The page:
Open Or Proprietary, It's Whether It Works Or Not That Counts

Proprietary is not a four letter word, but that does not make it good or bad

My friend Mike Fratto, editor of Network Computing has an article up called “Proprietary Is Not A Four Letter Word”. Mike makes the point that just because a given technology or product is not open or does not support an open standard, does not make necessarily bad. Mike is right; it does not mean it is automatically bad or not as good as an open product.

Of course it doesn’t mean it is good either. There are plenty of four letter words that describe both good and bad. Mike hits it on the head though later in the article. Good or bad is in the eye of the beholder and the mirror used to make that judgment is whether or not the product does the job. At the end of the day, that is really the ultimate test of good or bad for technology. Does it solve the problem or do the job it was intended to. If it does, most of us really don’t care whether it is open or closed, proprietary or not.

There are those in the open source crowd, who would disagree with that line of thinking. Open is always better. Even if it means putting up with a little more work or less functionality. I don’t agree with that view usually

However, in the real world though you can have more than one solution that fits the bill and solves the problem. Given the choice between two solutions that both work, one being open and the other not, the open solution in my mind is usually better for the consumer. It avoids lock in and gives the user more choices.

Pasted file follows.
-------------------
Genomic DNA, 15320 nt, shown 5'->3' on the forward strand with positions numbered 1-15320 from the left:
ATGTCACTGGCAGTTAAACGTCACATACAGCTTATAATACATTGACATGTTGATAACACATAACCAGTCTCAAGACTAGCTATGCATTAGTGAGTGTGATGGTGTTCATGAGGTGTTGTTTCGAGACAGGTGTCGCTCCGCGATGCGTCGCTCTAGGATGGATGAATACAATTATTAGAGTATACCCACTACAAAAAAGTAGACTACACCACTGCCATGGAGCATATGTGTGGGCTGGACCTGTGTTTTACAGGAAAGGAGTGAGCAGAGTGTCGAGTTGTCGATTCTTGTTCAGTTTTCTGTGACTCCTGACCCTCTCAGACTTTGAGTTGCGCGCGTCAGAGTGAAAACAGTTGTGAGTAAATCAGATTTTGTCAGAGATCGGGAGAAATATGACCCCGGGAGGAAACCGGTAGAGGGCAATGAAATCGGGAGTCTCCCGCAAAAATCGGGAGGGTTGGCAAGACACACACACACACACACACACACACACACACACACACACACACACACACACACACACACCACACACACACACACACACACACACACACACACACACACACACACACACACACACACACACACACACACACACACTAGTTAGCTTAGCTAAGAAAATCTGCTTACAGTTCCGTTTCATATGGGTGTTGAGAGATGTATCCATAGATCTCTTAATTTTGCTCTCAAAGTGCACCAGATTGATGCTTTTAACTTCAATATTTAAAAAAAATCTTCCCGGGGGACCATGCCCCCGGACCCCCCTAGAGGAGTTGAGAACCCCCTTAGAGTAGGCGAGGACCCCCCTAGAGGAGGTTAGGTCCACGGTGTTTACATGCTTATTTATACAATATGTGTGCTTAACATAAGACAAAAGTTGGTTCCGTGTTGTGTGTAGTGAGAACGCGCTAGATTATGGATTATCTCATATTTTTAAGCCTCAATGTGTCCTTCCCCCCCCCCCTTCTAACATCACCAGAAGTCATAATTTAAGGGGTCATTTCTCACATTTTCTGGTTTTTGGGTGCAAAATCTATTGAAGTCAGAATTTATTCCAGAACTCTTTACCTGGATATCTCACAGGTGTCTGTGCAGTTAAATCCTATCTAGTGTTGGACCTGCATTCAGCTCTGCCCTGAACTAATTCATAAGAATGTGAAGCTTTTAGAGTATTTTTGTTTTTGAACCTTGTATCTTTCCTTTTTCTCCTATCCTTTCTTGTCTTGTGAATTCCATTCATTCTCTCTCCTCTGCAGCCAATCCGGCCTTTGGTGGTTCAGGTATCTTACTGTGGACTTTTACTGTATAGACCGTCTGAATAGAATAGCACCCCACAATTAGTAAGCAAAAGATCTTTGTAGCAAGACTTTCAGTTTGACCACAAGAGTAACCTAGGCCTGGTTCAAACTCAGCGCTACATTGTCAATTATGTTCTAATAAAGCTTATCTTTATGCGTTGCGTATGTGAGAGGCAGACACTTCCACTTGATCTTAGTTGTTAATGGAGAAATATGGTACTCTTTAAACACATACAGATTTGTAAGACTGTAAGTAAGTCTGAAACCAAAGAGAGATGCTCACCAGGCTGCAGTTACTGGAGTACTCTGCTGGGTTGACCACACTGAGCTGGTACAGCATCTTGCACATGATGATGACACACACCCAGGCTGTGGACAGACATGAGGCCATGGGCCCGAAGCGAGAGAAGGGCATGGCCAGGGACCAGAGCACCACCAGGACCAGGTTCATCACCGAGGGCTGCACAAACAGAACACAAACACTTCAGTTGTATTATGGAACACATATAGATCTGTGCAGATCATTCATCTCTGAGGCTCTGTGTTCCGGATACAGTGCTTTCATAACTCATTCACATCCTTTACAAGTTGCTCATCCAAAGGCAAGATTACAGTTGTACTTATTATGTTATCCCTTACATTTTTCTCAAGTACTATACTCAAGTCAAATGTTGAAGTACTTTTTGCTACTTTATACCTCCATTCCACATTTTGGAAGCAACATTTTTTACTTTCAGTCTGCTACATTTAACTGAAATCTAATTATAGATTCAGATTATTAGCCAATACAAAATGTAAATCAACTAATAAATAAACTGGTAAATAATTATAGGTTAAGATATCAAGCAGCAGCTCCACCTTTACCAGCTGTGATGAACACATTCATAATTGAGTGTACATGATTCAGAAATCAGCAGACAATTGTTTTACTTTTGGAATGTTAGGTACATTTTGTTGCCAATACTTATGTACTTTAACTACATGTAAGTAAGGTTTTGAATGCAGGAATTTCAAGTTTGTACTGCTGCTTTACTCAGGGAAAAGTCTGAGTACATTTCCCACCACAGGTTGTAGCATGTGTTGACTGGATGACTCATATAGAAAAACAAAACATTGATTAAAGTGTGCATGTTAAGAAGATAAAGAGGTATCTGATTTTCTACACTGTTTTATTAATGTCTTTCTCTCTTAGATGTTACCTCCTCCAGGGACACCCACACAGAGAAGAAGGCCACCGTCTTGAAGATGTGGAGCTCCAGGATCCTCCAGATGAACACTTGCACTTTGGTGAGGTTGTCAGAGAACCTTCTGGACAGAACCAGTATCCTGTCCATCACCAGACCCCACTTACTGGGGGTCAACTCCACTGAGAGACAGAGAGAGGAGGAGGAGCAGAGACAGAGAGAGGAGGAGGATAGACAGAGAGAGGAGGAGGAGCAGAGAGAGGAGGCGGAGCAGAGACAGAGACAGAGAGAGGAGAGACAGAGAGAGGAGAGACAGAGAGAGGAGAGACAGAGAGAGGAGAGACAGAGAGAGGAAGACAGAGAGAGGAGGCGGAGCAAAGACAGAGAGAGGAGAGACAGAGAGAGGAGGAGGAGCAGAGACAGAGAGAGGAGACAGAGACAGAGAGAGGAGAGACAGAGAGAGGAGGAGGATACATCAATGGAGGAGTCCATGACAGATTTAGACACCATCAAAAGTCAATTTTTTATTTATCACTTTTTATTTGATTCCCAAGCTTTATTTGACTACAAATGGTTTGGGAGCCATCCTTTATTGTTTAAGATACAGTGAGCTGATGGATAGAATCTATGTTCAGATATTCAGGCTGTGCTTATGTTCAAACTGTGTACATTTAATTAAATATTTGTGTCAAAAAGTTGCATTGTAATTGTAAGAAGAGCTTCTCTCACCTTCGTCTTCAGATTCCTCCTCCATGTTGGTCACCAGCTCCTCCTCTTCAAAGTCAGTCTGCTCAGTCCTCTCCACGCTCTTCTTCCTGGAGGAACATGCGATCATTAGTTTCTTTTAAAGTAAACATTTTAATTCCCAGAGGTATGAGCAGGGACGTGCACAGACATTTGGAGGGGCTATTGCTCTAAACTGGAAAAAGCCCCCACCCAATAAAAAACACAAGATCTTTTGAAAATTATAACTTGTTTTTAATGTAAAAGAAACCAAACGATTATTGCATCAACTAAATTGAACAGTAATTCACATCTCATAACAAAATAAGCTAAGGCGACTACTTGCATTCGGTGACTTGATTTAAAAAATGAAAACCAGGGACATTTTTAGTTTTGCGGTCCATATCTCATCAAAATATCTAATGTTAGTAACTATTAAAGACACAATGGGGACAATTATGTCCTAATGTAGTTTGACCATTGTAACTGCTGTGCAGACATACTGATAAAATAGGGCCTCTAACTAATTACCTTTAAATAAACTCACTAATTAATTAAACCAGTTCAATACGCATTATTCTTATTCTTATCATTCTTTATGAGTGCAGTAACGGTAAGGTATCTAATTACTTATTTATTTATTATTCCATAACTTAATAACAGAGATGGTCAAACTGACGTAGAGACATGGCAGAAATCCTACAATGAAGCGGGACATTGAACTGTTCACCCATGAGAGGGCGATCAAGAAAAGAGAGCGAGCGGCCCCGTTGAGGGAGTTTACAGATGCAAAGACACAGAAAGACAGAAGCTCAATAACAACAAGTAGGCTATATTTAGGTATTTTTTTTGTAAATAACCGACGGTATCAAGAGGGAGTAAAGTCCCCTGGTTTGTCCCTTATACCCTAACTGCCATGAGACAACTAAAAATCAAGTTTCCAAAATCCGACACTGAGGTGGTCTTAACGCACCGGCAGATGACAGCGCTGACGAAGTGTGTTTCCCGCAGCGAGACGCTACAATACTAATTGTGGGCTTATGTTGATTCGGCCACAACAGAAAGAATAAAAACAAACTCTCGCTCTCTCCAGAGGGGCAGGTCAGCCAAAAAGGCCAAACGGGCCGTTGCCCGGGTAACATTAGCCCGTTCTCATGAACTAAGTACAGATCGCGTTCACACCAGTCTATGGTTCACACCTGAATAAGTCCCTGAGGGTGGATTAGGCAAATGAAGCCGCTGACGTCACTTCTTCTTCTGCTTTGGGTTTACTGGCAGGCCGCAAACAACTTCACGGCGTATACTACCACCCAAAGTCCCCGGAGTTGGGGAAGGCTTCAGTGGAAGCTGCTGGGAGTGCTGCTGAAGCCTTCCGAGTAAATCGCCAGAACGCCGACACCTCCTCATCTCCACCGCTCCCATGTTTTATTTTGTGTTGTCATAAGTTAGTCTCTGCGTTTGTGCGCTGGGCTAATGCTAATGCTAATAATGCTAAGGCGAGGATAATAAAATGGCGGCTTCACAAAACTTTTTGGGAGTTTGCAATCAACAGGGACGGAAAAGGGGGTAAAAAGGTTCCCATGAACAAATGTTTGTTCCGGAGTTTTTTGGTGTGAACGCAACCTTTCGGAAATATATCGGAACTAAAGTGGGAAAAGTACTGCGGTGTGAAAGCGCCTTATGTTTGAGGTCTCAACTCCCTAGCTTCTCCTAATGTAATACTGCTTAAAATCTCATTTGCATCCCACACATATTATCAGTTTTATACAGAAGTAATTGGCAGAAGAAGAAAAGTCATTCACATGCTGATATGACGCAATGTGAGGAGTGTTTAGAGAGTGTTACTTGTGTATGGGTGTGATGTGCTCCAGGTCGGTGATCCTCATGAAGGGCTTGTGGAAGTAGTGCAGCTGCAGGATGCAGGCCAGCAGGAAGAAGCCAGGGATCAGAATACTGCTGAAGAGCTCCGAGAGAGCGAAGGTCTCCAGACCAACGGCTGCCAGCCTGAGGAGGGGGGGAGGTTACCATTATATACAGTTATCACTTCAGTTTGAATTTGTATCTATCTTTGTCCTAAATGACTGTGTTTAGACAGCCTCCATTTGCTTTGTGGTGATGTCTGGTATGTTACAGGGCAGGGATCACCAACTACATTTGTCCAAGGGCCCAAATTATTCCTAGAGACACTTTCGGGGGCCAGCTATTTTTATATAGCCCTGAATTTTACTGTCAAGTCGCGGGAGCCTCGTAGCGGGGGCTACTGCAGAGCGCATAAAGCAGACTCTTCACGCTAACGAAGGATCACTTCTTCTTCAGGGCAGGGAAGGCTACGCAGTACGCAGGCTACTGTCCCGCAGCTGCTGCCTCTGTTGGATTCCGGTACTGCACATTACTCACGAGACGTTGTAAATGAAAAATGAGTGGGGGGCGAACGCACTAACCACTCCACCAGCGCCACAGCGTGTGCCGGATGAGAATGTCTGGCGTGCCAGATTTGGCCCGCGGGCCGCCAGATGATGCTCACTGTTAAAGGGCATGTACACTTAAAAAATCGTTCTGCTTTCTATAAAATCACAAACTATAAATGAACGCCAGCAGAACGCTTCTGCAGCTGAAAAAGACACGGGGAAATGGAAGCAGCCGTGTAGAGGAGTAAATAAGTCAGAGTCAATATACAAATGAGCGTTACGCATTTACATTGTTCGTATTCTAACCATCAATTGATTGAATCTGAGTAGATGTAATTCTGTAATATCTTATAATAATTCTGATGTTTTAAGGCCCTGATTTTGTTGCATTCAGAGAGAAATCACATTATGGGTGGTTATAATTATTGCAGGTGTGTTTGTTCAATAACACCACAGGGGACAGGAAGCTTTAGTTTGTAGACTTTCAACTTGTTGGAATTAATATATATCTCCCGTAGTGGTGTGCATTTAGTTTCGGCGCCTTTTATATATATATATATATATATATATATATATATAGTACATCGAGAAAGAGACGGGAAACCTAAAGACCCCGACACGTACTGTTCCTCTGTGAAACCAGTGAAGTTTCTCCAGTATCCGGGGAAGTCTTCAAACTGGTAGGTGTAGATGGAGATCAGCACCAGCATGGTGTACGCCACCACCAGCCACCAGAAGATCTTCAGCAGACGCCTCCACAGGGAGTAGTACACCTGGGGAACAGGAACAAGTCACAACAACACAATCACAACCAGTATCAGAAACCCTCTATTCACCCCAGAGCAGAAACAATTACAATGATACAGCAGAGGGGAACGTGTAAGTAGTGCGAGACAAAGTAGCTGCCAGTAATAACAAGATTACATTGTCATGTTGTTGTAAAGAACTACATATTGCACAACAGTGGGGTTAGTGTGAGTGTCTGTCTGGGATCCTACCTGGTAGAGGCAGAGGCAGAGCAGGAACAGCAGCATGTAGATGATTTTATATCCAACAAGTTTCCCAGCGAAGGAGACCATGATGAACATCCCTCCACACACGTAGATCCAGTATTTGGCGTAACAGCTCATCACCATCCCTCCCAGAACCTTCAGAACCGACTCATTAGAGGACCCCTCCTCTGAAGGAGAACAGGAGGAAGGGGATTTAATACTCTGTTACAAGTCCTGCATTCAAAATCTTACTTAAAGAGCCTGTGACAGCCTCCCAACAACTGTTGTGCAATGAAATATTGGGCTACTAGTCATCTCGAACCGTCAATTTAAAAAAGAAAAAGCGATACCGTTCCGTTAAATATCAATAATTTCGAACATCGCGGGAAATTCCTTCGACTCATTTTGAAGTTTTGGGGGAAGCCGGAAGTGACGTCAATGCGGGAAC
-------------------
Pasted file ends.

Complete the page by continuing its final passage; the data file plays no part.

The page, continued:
As Mike points out in the article, sometimes a market leading supplier such as Cisco in networking will make the determination that making their solution support an open standard would only allow their competition to compete. Why do that? So keeping things proprietary is in their interest.

I have seen this first hand myself. The cost of ripping out all of a vendors gear just to support an open standard is too great a burden. But in technology the inevitable refresh is always just around the corner. In the case of Cisco, Vyatta the open source router company makes its bones on companies refreshing their Cisco gear and wanting something open and all that open means. So Mike is right, not open does not equate to not good. However, seldom is the choice between open and not.

In technology there is usually more than one way to skin the cat and if you can accomplish it using an open standard you should.

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